The Royal Court also accepted that the trustee would not have exercised its powers in the same way had it been properly advised as to the tax consequences. It had not been essential or urgent to grant Mrs C a right of residence in the property and the tax advice the trustee had subsequently received from leading counsel had indicated that there were alternative arrangements available which would have adequately protected Mrs C’s interests without adverse tax consequences (even though Mr C also received a right of residence in the property under the 2013 instrument, he was not considered in relation to this point because he already had a prior life interest under the 2003 instrument). The conditions for Article 47H being satisfied, the Royal Court set aside the appointment of the life interest under the 2013 instrument as void and of no effect from the date of the instrument’s creation.

The Royal Court came to the same result under Article 47G. Article 47G allows the court to void the exercise of a power where (a) a trustee exercising a power made a mistake in relation to the exercise of that power (including any consequences), (b) the trustee would not have so exercised the power but for the mistake, and (c) the mistake was of ‘so serious a character as to render it just’ for the court to declare the exercise of the power voidable.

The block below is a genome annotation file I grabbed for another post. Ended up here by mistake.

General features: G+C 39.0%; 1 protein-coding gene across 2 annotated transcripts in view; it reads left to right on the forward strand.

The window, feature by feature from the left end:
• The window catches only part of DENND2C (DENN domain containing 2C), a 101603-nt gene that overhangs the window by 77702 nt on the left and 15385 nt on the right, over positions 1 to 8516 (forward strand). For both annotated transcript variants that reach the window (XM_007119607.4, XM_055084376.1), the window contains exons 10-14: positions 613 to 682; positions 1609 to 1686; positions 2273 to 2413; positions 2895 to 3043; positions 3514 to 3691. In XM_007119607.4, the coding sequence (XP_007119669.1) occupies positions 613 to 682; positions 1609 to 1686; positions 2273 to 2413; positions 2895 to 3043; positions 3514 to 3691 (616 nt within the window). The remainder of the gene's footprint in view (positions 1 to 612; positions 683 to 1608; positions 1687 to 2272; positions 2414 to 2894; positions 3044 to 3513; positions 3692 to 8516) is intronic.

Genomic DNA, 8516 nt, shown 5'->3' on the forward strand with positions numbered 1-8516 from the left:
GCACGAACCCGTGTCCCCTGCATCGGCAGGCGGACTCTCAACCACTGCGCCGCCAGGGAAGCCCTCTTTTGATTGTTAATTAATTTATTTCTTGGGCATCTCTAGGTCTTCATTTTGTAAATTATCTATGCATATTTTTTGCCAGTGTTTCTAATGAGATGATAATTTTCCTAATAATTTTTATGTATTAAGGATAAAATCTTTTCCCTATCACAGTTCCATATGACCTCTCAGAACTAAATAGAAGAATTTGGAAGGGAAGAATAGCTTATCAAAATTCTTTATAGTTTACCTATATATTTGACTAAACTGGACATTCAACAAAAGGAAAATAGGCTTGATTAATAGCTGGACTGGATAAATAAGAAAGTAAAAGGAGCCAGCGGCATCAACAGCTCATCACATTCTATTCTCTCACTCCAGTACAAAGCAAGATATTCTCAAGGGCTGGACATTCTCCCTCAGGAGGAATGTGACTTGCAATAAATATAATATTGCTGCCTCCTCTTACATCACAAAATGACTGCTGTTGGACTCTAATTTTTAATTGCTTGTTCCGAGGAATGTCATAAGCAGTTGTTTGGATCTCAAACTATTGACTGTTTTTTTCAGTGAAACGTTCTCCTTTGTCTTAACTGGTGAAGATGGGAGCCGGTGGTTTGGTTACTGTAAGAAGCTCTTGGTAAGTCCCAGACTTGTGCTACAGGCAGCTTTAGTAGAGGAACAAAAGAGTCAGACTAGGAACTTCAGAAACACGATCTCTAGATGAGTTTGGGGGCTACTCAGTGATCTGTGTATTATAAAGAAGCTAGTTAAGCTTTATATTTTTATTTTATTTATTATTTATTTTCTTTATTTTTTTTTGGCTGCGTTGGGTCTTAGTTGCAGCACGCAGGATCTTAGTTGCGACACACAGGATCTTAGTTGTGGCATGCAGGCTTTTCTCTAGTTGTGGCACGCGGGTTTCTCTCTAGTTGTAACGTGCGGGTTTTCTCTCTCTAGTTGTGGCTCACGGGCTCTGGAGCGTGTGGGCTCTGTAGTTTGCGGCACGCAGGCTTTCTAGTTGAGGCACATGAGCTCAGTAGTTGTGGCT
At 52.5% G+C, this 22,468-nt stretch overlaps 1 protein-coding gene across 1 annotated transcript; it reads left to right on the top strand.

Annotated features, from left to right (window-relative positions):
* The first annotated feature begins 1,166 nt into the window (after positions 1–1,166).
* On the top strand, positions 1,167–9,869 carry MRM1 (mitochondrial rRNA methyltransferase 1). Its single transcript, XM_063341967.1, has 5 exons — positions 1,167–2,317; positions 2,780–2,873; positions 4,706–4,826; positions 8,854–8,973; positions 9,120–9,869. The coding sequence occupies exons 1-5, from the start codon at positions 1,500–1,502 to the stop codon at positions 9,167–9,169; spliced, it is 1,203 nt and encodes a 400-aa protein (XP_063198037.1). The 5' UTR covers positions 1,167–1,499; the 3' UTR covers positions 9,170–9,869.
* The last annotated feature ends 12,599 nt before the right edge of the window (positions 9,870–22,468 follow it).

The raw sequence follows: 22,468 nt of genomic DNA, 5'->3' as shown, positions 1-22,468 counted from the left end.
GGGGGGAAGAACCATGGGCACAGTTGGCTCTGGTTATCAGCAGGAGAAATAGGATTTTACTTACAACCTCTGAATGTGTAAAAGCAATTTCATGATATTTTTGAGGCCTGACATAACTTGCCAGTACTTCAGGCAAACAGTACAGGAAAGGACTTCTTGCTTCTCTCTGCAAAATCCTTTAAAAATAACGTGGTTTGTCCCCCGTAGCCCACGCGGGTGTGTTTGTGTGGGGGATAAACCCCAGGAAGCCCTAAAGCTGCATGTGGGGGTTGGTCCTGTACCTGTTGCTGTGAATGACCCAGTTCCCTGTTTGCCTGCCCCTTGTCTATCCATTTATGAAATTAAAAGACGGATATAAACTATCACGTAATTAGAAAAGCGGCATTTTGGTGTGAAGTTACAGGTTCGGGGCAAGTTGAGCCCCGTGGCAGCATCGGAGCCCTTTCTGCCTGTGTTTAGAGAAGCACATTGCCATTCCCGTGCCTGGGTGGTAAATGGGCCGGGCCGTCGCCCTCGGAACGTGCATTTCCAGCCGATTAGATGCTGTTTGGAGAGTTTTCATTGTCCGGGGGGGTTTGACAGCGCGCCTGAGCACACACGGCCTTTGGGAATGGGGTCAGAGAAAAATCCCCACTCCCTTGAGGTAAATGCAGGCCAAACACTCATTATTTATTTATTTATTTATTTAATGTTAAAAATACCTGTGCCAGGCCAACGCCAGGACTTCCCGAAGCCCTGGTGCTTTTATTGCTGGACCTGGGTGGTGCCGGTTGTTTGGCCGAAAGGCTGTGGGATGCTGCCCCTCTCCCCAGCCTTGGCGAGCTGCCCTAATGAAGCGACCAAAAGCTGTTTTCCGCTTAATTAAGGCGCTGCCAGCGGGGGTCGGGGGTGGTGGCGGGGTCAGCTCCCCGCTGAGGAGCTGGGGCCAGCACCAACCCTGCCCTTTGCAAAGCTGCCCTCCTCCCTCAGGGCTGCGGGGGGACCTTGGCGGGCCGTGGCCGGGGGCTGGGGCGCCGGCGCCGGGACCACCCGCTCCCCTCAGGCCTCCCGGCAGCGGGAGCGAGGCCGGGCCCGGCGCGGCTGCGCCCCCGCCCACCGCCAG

Adopting the same reasoning as in relation to Article 47H, the Royal Court found that the trustee had made a mistake as to the tax consequences of the exercise of the power and that it would not have exercised the power in the way it did but for that mistake. Furthermore, as the advice of leading counsel was that the mistake was of a serious nature, and as no injustice would be suffered by the beneficiaries (all of whom supported the application) or any third parties (HMRC had been notified of the application but had not responded) if the exercise of the power was voided, it was just to set the appointment aside.

Declaration under Article 51

The Royal Court concluded its judgment by making a declaration under Article 51 Trusts (Jersey) Law that the life interest created by the 2003 deed was valid. The trustee had sought this declaration because the tax accountancy firm which had given the incorrect tax advice in relation to the 2013 instrument were arguing in separate proceedings that the 2003 life interest was invalid (and that consequently their tax advice was correct). This had created uncertainty as to how the trust should be administered.

The tax accountancy firm’s argument that the life interest was invalid was based on the protector provisions created by the same 2003 deed. These provisions required all decisions made under the trust from the date of execution of the 2003 deed to be approved by a protector. The firm argued that as the creation of the life interest occurred on the date of execution of the deed it should have been approved by the protector. No approval having been obtained, the life interest was invalid.